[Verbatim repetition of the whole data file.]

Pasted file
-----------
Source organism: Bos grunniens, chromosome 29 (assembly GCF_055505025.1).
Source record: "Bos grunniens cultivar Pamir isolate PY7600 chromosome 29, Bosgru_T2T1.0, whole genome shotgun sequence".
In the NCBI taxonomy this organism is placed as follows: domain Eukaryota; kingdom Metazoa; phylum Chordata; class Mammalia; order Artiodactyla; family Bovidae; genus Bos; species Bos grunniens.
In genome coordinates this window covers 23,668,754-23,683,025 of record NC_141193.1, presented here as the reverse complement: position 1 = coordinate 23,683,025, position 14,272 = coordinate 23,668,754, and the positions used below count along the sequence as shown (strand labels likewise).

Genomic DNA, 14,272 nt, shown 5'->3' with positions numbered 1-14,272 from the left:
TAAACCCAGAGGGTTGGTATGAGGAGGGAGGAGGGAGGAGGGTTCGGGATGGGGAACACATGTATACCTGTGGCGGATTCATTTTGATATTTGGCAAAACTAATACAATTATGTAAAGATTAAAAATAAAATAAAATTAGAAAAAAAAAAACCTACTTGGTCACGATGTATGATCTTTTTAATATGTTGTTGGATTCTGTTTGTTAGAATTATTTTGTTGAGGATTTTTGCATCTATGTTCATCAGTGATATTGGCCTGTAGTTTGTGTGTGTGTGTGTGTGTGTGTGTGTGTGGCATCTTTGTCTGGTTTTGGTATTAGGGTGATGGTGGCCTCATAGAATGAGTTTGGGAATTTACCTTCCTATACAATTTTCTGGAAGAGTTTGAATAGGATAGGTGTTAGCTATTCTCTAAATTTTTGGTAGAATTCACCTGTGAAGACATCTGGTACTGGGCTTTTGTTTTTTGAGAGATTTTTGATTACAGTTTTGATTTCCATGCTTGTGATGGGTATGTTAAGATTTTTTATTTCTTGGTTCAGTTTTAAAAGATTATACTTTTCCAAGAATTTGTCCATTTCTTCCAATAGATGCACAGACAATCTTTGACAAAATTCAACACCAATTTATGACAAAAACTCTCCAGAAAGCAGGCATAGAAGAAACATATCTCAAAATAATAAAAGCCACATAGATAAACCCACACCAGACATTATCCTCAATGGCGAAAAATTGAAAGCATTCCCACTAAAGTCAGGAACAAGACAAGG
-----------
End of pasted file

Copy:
Source organism: Bos grunniens, chromosome 29 (assembly GCF_055505025.1).
Source record: "Bos grunniens cultivar Pamir isolate PY7600 chromosome 29, Bosgru_T2T1.0, whole genome shotgun sequence".
In the NCBI taxonomy this organism is placed as follows: domain Eukaryota; kingdom Metazoa; phylum Chordata; class Mammalia; order Artiodactyla; family Bovidae; genus Bos; species Bos grunniens.
In genome coordinates this window covers 23,668,754-23,683,025 of record NC_141193.1, presented here as the reverse complement: position 1 = coordinate 23,683,025, position 14,272 = coordinate 23,668,754, and the positions used below count along the sequence as shown (strand labels likewise).

Genomic DNA, 14,272 nt, shown 5'->3' with positions numbered 1-14,272 from the left:
TAAACCCAGAGGGTTGGTATGAGGAGGGAGGAGGGAGGAGGGTTCGGGATGGGGAACACATGTATACCTGTGGCGGATTCATTTTGATATTTGGCAAAACTAATACAATTATGTAAAGATTAAAAATAAAATAAAATTAGAAAAAAAAAAACCTACTTGGTCACGATGTATGATCTTTTTAATATGTTGTTGGATTCTGTTTGTTAGAATTATTTTGTTGAGGATTTTTGCATCTATGTTCATCAGTGATATTGGCCTGTAGTTTGTGTGTGTGTGTGTGTGTGTGTGTGTGTGGCATCTTTGTCTGGTTTTGGTATTAGGGTGATGGTGGCCTCATAGAATGAGTTTGGGAATTTACCTTCCTATACAATTTTCTGGAAGAGTTTGAATAGGATAGGTGTTAGCTATTCTCTAAATTTTTGGTAGAATTCACCTGTGAAGACATCTGGTACTGGGCTTTTGTTTTTTGAGAGATTTTTGATTACAGTTTTGATTTCCATGCTTGTGATGGGTATGTTAAGATTTTTTATTTCTTGGTTCAGTTTTAAAAGATTATACTTTTCCAAGAATTTGTCCATTTCTTCCAATAGATGCACAGACAATCTTTGACAAAATTCAACACCAATTTATGACAAAAACTCTCCAGAAAGCAGGCATAGAAGAAACATATCTCAAAATAATAAAAGCCACATAGATAAACCCACACCAGACATTATCCTCAATGGCGAAAAATTGAAAGCATTCCCACTAAAGTCAGGAACAAGACAAGG